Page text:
Weekend Mashup – Arsenal at Blackpool, 1970
This evening (Saturday), Arsenal travel to Bloomfield Road to take on Blackpool in the third round of the FA Cup.
While the teams clashed in the Carabao Cup at the Emirates Stadium last October, it’s their first meeting in Blackpool since the Premier League game at the end of 2010-11.
On that occasion, the Gunners, perhaps oddly, wore their yellow and redcurrant change kit (with alternative socks) against the tangerine of their hosts. While the 2009-10 navy kit was technically classed as Arsenal’s third strip that season, it wasn’t used at all.
It was a different situation in 1970, when Arsenal twice travelled to Blackpool.
The first occasion was in the third round of the cup, a replay after a 1-1 draw at Highbury.
With their yellow and blue kit considered to clash, Arsenal wore a unique combination, mixing elements from three different kits.
Plain white shirts had been used as an alternative from 1966-68 (when Arsenal reverted to red sleeves on the home kit) and these were recalled, worn with the blue shorts from the away kit and the home socks.
The look was similar to how Russia would appear more than two decades later but it was to be a one-off – and a losing one at that, as Blackpool won 3-2.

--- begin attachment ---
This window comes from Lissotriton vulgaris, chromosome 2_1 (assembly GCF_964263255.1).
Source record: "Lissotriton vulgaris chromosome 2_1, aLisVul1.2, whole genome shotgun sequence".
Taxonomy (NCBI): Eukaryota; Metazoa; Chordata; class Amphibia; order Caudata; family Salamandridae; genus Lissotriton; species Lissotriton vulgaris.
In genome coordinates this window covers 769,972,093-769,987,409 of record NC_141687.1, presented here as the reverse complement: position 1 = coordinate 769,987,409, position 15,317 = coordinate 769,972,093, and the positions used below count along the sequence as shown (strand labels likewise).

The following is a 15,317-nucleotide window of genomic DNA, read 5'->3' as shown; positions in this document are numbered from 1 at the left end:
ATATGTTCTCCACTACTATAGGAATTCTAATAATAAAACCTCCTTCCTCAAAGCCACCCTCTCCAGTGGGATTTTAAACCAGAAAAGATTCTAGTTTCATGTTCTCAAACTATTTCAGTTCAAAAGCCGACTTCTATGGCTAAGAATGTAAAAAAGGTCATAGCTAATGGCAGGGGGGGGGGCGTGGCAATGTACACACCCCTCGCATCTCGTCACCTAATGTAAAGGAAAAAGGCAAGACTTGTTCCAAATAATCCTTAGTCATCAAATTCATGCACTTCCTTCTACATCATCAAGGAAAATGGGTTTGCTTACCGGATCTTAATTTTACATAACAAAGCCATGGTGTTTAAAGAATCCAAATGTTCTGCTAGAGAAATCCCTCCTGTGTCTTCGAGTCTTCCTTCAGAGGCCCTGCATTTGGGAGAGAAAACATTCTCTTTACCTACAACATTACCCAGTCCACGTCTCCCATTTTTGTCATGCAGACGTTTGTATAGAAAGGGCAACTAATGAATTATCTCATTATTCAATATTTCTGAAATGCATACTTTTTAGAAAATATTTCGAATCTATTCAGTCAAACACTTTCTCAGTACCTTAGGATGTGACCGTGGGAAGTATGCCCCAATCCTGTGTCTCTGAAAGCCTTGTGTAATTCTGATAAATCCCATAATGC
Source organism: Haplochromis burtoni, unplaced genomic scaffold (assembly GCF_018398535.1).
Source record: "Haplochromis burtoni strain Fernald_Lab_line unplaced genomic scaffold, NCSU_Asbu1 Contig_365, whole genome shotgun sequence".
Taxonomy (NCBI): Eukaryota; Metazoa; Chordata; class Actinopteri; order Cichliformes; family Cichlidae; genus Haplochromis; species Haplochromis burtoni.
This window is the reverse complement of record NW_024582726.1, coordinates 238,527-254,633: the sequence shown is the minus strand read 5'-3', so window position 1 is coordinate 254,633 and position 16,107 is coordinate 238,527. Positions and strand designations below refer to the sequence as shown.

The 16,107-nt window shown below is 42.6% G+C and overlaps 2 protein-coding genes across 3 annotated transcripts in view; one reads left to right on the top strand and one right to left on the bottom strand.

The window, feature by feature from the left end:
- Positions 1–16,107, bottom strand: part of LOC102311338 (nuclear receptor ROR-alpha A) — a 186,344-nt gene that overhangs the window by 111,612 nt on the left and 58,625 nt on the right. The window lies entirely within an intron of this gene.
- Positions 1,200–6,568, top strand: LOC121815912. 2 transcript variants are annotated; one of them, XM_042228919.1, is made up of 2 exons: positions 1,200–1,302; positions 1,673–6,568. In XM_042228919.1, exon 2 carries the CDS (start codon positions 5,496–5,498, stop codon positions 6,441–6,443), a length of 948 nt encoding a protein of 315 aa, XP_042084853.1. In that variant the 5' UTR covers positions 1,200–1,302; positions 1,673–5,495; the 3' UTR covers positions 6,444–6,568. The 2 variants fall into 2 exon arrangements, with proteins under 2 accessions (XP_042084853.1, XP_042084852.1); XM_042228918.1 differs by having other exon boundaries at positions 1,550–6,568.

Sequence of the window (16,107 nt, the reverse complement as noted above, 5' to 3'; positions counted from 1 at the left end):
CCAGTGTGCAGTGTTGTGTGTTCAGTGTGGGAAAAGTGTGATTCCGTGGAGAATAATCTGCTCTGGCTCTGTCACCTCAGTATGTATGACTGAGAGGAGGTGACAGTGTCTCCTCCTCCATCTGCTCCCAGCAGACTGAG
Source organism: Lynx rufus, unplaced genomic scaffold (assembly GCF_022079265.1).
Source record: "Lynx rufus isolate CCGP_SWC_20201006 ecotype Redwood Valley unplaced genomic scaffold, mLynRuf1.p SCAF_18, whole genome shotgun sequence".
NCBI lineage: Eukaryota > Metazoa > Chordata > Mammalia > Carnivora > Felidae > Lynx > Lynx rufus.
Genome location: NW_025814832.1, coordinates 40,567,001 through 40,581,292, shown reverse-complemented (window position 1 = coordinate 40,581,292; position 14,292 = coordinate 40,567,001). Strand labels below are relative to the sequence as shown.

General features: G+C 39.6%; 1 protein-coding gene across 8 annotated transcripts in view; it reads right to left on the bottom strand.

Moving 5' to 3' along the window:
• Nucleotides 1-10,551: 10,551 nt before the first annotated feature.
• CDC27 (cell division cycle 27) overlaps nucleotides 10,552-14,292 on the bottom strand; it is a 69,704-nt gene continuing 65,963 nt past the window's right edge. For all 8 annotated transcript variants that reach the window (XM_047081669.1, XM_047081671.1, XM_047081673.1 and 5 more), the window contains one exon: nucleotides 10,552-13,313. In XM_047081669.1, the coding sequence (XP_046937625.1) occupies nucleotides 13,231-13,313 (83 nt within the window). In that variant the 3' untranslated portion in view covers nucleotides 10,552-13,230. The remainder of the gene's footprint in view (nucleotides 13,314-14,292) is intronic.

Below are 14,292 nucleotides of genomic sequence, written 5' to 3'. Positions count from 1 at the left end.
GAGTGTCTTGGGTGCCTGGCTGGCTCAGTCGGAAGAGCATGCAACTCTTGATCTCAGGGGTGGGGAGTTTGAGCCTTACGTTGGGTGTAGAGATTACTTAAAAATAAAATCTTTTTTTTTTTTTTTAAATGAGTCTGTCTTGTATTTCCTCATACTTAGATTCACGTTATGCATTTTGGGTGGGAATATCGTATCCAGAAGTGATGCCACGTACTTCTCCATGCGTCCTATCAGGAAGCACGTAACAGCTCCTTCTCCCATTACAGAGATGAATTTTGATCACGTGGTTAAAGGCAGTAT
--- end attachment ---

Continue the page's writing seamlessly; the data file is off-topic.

After the Seasiders gained promotion that summer, Arsenal travelled there for a Division 1 game in November 1970 and this time they wore their navy 1967-68 change kit.
This had been replaced by yellow after the FA outlawed navy kits due to the similarity to the black worn by match officials and special permission had to be granted.
Arsenal won this game 1-0 and would go on to win the domestic double that season.
The next time that neither red nor yellow would suffice would be away to Luton Town in 1974-75. On that occasion, plain white shirts were again called on, worn with the home shorts and socks.
1 thought on “Weekend Mashup – Arsenal at Blackpool, 1970”
I remember having great difficulty watching that Blackpool v Arsenal game in 2011, particularly as the match was played in sunny conditions. I thought to myself why on earth they didn’t wear the previous season’s navy away kit that was registered as a third choice in the Premier League handbook. They made an effort to change the colour of the socks to avoid a clash, but in football it’s the shirt that is the first priority for a change in the event of a clash.